…but not provide extra capacity. Given that it took me two hours to park a car on Upper Mountjoy earlier this week, this fills me with neither enthusiasm nor confidence

    Reply
    • Evan
      May 03, 2018 - 11:37 AM

      Good. If we want to deal with congestion, pollution and climate change, then adding more car parking spaces is not the way forward. They should be restricted to those with disabilities or who actually need them for other very specific reasons.

      Reply
      • Staff
        May 04, 2018 - 09:46 PM

        And how would you expect the staff to get to the university when the live all across the region. There is no public transport infrastructure to most of County Durham.

        Reply
        • nemo
          May 14, 2018 - 10:03 AM

          Exactly. Initiatives like Greenspace are welcome, and necessary, but they simply cannot address the realities of an employer of the University’s size having staff that commute from Tyneside, Teesside, and places even further afield. For these people, walking or cycling to work is simply not an option, especially if you want to attract high quality staff. Neither is living here, because was we all know, Durham is not a cheap place to find a home. And that gives us another subtle clue as to why the local populace is not exactly brimming with enthusiasm at the University’s expansion plans.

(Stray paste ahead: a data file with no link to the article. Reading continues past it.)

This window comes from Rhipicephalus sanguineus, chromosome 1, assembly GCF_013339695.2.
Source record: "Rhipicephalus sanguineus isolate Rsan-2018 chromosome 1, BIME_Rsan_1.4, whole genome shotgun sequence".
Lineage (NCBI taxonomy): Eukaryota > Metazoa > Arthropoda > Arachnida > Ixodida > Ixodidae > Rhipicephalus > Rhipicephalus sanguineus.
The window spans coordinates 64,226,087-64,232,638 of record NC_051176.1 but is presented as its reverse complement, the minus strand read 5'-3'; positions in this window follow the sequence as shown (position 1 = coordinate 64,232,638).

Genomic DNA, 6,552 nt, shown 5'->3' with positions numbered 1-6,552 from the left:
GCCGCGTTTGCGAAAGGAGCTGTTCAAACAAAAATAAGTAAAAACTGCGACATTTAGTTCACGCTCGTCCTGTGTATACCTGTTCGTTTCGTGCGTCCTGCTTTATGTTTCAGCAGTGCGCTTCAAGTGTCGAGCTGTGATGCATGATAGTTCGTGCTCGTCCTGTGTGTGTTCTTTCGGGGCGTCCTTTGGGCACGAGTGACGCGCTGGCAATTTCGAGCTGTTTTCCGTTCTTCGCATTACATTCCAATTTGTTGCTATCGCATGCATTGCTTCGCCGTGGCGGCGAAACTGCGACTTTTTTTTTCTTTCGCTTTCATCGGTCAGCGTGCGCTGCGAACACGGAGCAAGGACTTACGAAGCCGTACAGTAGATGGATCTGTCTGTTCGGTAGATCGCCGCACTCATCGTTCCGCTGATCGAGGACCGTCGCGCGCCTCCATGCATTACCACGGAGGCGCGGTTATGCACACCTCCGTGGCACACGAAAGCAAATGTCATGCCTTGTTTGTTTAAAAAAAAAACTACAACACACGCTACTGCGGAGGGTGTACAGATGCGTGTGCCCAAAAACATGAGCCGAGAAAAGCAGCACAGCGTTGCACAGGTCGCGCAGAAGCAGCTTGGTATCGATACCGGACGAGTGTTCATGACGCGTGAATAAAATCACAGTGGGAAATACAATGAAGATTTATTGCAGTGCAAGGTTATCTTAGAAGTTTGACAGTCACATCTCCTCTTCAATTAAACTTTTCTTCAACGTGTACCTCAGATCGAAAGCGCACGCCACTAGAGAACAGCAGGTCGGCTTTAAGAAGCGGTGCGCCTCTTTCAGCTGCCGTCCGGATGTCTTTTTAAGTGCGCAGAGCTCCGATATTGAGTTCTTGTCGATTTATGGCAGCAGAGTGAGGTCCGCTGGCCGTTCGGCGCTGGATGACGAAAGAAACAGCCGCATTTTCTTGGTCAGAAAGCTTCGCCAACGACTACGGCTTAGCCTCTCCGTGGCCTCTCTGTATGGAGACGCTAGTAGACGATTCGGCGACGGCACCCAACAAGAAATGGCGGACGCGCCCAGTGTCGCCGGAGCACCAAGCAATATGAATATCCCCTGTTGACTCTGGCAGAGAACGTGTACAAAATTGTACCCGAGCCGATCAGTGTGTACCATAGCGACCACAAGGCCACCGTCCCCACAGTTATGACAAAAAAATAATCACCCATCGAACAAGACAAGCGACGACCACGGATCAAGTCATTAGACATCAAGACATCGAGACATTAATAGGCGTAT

Reply
      • Biil Bryson
        May 18, 2018 - 03:20 PM

        How would you suggest the staff get to work?

        Reply
  2. Evan Airey
    May 03, 2018 - 11:13 PM

    “Digesting” local residents frustrations. Ignoring? But eith extra bite?

    Reply
  3. Vin diesel
    May 10, 2018 - 10:41 PM

    They need more than 250 car parking spaces. More buildings more staff more cars at present after 9 is like a scene from from one of the fast and furious as people drive round desperately looking for one. Why not get one of the maths boffins to calculate a suitable amount required .

    Reply